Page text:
For my recipe, Low-FODMAP Banana Hemp Breakfast Mug Cake (below), I decided to add in some hemp seeds.  Have you tried them?  They’re not hugely popular (yet) but it’s truly great they’re low in FODMAPs because they can provide an array of health benefits.  They are easily digestible and high in insoluble and soluble fiber and an excellent source of nutrition. “The healing properties of hemp seed can be attributed to high levels of EFAs and other PUFAs in the oil, in addition to a rich source of important amino acids in an easily digested protein.”  J.C. Callaway Department of Pharmaceutical Chemistry, University of Kuopio, FIN-70211 Kuopio, Finland.  EFAs are essential fatty acids and PUFAs are polyunsaturated fatty acids.

3 tablespoons of Manitoba Harvest Hemp Hearts Raw Shelled Hemp Seeds provides 10g of protein, 3 g of fiber, 110% manganese, 45% phosphorus, 45% magnesium (helps with digestion by relieving constipation), 25% thiamin, 20% iron, 20% zinc and more.

EFAs are comprised of omega-3s and omega-6s.  Along with omega-3s, omega-6 fatty acids play a crucial role in brain function, and normal growth and development. The typical American diet tends to contain 14 to 25 times more omega-6 fatty acids than omega-3 fatty acids.  It’s good to have both omega-3s and omega-6s in your diet, but more omega-3s than omega-6s.  Why?  Because omega-6s are pro-inflammatory, and omega-3s are neutral. Too much omega-6s and not much omega-3s will increase inflammation. More omega-3s and not much omega-6s will reduce inflammation.  Examples of foods in the Western diet high in omega-6s that pose the greatest risk of death from heart disease are vegetable oils such as soybean oil, safflower and corn oils.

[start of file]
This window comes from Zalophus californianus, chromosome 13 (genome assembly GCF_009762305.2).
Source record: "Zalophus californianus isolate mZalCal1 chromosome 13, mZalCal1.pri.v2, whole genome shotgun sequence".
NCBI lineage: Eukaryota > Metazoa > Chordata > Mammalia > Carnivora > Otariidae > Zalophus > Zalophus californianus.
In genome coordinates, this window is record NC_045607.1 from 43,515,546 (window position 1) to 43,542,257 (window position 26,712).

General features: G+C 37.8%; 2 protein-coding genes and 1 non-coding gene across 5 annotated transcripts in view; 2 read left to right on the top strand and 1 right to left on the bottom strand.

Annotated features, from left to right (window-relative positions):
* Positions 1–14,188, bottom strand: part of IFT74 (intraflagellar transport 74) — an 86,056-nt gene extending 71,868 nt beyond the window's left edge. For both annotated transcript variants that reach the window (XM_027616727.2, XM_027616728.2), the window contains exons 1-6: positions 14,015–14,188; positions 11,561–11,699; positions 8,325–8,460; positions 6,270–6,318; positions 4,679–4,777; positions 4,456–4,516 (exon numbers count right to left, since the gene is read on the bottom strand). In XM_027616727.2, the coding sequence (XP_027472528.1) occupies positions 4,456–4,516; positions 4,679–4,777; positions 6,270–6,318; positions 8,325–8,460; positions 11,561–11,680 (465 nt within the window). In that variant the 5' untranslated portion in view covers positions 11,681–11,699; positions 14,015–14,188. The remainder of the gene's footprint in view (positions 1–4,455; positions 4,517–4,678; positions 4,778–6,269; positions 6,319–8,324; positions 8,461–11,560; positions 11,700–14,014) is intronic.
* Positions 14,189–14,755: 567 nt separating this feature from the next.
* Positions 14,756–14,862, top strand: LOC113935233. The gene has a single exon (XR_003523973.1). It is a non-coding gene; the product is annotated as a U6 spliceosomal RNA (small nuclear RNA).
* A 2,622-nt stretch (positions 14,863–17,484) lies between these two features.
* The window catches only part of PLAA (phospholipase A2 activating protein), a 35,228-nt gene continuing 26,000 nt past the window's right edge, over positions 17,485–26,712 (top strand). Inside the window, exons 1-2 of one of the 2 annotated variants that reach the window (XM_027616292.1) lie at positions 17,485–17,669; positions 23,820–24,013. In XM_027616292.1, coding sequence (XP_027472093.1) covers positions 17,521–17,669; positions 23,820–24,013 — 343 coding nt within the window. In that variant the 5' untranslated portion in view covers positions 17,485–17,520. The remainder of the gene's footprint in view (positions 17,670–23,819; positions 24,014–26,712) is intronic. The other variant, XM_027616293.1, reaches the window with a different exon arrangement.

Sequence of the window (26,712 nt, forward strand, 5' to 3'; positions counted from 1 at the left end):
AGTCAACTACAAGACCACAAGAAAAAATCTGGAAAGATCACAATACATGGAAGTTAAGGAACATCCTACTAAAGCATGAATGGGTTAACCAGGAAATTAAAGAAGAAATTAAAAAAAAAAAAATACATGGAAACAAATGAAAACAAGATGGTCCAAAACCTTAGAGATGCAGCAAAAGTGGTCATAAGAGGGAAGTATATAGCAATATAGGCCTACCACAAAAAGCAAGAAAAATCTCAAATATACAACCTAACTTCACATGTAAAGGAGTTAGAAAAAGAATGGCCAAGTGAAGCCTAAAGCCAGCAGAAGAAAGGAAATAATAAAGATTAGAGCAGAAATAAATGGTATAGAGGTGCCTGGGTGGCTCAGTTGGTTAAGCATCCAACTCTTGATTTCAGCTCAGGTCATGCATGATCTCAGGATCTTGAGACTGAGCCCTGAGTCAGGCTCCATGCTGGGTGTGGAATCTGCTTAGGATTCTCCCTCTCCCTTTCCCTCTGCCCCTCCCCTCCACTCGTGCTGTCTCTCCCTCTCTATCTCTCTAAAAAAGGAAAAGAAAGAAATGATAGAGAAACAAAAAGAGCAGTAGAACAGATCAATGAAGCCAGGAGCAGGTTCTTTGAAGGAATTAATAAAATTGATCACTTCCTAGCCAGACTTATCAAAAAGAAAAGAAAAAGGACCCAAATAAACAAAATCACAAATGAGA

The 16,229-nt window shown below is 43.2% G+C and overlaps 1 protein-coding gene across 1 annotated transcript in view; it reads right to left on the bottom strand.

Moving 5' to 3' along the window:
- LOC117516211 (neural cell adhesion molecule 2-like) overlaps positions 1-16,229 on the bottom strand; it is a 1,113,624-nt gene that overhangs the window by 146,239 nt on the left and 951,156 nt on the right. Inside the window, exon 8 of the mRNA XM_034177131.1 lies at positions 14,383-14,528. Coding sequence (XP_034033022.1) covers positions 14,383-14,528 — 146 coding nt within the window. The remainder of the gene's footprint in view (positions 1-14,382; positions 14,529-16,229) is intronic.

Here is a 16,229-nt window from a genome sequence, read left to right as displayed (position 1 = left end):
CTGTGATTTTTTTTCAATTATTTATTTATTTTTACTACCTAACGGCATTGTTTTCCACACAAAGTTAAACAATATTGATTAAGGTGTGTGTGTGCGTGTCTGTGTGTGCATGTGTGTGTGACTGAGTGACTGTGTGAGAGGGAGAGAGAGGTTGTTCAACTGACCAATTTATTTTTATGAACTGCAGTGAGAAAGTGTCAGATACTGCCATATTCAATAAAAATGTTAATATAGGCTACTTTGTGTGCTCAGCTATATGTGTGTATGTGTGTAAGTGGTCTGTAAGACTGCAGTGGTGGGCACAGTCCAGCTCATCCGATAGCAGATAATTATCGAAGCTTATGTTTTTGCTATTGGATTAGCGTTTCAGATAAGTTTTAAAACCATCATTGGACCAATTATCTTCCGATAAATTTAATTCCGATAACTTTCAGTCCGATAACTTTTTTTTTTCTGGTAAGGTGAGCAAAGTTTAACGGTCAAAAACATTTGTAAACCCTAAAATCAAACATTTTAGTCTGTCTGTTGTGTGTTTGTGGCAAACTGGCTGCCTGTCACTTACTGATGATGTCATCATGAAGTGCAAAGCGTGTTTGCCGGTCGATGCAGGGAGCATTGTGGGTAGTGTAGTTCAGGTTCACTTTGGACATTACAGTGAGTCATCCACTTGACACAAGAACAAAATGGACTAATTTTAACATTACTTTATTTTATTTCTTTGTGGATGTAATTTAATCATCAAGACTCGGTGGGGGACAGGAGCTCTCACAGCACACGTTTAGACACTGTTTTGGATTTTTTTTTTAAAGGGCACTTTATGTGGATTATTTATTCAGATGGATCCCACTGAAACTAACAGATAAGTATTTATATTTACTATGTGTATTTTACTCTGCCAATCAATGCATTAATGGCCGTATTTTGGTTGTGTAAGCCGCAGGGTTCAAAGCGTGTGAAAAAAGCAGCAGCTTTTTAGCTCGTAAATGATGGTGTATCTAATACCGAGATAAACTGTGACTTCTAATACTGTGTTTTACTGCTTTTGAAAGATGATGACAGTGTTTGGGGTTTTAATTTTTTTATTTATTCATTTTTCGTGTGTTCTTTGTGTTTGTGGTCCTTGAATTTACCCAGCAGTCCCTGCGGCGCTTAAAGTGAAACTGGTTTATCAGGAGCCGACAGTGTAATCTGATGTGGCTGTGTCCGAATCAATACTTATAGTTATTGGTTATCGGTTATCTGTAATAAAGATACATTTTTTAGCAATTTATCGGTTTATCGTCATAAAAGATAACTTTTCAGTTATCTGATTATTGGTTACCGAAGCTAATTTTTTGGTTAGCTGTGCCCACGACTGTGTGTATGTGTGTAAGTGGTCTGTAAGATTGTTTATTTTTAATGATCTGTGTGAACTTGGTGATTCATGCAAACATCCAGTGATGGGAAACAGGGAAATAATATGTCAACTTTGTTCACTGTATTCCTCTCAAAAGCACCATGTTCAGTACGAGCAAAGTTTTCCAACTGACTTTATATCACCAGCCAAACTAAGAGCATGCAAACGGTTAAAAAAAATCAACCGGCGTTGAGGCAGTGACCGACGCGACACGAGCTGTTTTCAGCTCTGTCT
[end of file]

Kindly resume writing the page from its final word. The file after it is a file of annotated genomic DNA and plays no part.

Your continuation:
Hemp seeds are a great protein source, as more than 25% of their total calories are from high-quality protein.

You can get more omega-3s from low-FODMAP sources such as flaxseed oil, fish oil, chia seeds, walnuts, fish roe (eggs), fatty fish, seafood and spinach.

According to research, “lifestyle” diseases—such as arthritis, heart disease, cancer, diabetes, obesity and others are reduced by increasing dietary intake of omega-3s.

If you’ve never used hemp seeds before, now is the time to add them to your smoothie, add them to your oatmeal or quinoa flakes, sprinkle them on your salads or in soups, add them to a low-FODMAP dressing, add them to protein balls or to your baking.  What are some benefits of hemp seeds?  Check out this infographic from evo hemp:

 

Low-FODMAP Banana Hemp Breakfast Mug Cake

Serving: 1

Ingredients:

  • Non-stick cooking spray
  • 3 tablespoons all-purpose gluten-free flour
  • 1/8 teaspoon salt
  • 1/8 teaspoon baking powder
  • 1/8 teaspoon baking soda
  • 1 scoop protein powder (optional) such as FODMAP Friendly Jay Robb Unflavored Egg White Protein Powder
  • 2 tablespoons raw shelled hemp seeds (I use Hemp Hearts)
  • 1 egg (or flax egg)
  • 1 drop stevia (such as Pyure)
  • 1/4 teaspoon vanilla extract
  • 1/2 tablespoon vegetable oil
  • 1 tablespoon low-FODMAP milk
  • 1 medium banana, mashed
  • 8-10 dark chocolate chips for topping (optional)

Note: Protein powder is optional, but it’s a great way to get another dose of protein in this recipe.  The other dose of protein you are receiving is from the hemp seeds.  Either way, with or without the protein powder, the mug cake will turn out delicious.

Instructions:

  1. Spray a microwave safe mug with cooking spray or grease with butter or vegan butter.
  2. Right within mug, whisk in gluten-free flour, salt, baking powder, baking soda and hemp seeds. Add egg and stevia and whisk until incorporated with dry ingredients. Mix in vanilla extract, oil, milk and mashed banana.
  3. Place in microwave for 1 to 3 minutes.  Microwave times vary.  I cooked my mug cake for 2 minutes, and my microwave is 1460 W.  Top with dark chocolate chips. Let stand for a couple minutes.

Have a great morning!

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Be good to yourself and your gut!

Colleen Francioli

Certified Nutritionist Consultant

Founder FODMAP Life & BonCalme

 

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